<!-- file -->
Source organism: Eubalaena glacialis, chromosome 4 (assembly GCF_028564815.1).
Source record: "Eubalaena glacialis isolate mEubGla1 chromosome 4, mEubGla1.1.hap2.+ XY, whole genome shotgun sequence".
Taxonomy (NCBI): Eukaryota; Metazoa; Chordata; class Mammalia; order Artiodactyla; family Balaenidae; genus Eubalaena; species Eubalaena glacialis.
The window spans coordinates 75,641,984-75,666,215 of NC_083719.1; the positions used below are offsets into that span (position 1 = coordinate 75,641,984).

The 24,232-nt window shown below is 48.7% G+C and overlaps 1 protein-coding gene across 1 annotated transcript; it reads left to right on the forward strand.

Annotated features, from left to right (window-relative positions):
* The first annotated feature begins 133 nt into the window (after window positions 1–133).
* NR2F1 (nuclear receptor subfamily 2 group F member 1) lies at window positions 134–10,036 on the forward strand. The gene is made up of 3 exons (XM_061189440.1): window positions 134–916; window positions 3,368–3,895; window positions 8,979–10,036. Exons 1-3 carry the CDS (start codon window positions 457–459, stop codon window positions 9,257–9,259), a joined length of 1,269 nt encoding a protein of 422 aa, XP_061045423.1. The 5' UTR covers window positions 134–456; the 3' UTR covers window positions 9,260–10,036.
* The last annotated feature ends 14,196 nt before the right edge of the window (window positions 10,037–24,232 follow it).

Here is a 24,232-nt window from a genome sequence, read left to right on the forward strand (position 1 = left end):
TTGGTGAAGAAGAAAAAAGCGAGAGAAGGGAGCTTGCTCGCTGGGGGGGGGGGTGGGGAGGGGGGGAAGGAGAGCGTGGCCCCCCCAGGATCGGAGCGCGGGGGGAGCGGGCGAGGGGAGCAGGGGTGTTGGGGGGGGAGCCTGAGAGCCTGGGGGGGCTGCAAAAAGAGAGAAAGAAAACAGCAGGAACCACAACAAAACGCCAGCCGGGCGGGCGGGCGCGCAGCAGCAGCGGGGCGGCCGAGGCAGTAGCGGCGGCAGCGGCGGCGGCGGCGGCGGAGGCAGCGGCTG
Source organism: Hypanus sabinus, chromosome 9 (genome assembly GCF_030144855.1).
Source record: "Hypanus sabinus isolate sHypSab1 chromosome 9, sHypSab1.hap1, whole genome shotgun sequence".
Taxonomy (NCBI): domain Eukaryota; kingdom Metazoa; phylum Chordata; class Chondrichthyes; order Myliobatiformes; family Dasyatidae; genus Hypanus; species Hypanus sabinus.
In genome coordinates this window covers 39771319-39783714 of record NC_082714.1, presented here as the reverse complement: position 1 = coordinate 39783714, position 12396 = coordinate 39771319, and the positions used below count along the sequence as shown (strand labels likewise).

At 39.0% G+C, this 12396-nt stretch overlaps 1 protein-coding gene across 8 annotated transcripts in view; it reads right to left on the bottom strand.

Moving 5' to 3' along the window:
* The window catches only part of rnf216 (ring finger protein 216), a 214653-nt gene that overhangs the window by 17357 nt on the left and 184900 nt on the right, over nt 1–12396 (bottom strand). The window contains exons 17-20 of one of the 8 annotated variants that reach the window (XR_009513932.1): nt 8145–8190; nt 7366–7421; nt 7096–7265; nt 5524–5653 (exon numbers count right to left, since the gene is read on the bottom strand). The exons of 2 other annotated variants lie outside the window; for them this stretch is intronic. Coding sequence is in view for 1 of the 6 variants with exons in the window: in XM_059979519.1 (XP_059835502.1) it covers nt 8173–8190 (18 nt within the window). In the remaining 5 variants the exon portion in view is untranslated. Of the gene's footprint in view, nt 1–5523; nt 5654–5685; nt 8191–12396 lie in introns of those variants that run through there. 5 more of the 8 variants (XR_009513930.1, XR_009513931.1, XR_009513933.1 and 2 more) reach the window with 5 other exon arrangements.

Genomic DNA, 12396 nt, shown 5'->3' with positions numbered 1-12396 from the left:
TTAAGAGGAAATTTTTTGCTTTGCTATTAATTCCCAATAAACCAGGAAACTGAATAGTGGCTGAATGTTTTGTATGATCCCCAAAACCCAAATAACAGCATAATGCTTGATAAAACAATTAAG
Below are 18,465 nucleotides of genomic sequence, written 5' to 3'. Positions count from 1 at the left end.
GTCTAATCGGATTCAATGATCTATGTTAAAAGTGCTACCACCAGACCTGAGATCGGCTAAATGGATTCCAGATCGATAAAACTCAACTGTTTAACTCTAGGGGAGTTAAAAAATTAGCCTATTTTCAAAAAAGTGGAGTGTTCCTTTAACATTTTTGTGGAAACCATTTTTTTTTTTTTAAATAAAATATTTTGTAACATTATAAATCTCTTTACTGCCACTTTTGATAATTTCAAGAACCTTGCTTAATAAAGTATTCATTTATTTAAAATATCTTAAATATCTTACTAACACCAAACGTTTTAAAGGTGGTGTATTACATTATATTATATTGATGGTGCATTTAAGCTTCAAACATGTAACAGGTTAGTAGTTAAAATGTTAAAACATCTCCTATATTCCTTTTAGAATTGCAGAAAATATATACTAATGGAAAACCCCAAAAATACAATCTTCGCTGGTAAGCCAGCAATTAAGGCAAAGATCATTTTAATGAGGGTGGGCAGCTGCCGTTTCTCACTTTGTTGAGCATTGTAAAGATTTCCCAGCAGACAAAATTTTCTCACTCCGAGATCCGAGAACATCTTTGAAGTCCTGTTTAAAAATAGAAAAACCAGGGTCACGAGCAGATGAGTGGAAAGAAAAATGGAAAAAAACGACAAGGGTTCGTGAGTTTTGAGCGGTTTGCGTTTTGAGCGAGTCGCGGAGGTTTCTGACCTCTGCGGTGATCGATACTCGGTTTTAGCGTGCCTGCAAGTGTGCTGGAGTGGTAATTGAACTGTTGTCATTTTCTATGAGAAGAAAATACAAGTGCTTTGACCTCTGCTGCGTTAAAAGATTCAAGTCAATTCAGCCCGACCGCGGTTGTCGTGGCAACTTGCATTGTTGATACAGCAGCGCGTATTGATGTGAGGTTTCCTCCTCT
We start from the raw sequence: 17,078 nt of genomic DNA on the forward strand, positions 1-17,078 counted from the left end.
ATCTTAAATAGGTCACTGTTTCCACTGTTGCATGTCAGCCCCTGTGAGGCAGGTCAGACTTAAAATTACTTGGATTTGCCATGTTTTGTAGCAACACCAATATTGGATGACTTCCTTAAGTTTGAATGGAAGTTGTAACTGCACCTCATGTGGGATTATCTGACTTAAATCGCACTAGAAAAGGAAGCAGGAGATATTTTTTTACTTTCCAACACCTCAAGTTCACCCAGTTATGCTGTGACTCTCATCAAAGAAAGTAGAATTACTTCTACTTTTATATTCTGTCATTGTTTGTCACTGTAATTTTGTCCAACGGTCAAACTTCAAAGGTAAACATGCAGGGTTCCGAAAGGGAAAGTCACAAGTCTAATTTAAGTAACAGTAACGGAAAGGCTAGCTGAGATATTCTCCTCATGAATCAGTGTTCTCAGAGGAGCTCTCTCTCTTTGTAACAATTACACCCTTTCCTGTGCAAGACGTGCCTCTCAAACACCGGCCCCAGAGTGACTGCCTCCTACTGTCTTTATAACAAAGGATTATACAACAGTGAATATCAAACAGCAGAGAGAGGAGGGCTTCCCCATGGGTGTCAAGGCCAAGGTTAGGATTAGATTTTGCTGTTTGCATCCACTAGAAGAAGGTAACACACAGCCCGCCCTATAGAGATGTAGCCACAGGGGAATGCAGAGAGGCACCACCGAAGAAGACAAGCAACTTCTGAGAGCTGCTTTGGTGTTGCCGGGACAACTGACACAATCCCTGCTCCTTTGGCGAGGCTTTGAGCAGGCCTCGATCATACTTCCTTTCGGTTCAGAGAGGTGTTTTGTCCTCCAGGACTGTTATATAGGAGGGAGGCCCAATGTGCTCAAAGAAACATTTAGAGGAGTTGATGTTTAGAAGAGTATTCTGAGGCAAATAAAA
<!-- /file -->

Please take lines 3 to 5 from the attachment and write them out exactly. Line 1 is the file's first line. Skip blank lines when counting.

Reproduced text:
Taxonomy (NCBI): Eukaryota; Metazoa; Chordata; class Mammalia; order Artiodactyla; family Balaenidae; genus Eubalaena; species Eubalaena glacialis.
The window spans coordinates 75,641,984-75,666,215 of NC_083719.1; the positions used below are offsets into that span (position 1 = coordinate 75,641,984).

The 24,232-nt window shown below is 48.7% G+C and overlaps 1 protein-coding gene across 1 annotated transcript; it reads left to right on the forward strand.